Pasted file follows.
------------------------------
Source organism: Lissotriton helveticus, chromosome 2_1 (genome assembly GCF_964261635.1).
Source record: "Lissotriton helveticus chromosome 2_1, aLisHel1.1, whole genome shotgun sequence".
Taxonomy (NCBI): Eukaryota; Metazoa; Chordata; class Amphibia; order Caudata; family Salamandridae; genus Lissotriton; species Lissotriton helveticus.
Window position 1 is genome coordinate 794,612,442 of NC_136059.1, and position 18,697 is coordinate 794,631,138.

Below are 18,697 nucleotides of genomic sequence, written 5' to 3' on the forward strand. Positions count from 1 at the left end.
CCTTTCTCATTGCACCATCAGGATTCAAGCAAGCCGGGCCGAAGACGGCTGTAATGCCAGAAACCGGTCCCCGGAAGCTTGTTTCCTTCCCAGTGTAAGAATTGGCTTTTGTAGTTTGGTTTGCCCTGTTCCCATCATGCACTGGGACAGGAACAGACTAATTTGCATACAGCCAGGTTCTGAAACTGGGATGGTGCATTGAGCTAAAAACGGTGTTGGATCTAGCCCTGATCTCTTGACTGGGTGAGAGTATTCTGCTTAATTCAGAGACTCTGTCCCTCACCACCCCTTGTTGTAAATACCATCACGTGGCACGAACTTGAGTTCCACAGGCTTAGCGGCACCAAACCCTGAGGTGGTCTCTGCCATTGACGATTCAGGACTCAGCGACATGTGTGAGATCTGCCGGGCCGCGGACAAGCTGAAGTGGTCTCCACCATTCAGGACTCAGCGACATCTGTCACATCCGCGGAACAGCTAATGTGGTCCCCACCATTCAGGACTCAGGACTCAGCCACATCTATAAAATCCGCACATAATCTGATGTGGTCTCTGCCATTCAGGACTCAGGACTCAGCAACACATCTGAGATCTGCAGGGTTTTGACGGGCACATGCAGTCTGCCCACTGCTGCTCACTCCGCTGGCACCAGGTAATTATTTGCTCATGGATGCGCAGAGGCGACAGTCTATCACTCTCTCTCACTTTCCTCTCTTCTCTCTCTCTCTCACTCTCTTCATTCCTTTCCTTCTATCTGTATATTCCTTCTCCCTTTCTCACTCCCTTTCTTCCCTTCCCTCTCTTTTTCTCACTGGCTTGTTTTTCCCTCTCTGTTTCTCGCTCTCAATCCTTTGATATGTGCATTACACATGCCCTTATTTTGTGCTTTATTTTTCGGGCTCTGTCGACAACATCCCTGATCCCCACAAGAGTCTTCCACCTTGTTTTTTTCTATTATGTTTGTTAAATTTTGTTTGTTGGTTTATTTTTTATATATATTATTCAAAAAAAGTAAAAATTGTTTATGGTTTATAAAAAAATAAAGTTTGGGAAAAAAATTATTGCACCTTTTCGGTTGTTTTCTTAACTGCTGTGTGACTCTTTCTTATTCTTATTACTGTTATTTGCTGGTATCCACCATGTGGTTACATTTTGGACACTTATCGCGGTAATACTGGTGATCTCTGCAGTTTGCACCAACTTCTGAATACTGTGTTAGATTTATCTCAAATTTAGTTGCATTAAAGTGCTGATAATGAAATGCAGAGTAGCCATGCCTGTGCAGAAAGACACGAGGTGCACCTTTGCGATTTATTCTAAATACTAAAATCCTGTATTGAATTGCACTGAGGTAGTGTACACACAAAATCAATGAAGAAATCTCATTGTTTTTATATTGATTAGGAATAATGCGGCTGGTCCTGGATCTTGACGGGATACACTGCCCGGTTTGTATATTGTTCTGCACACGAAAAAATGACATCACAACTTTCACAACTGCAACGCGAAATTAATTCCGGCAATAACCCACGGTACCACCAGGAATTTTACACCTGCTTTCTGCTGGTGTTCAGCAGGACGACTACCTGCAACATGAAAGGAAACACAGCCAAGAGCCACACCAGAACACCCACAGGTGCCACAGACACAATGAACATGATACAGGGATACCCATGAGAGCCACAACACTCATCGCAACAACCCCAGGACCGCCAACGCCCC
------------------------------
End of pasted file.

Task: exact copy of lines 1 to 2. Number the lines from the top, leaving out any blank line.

Source organism: Lissotriton helveticus, chromosome 2_1 (genome assembly GCF_964261635.1).
Source record: "Lissotriton helveticus chromosome 2_1, aLisHel1.1, whole genome shotgun sequence".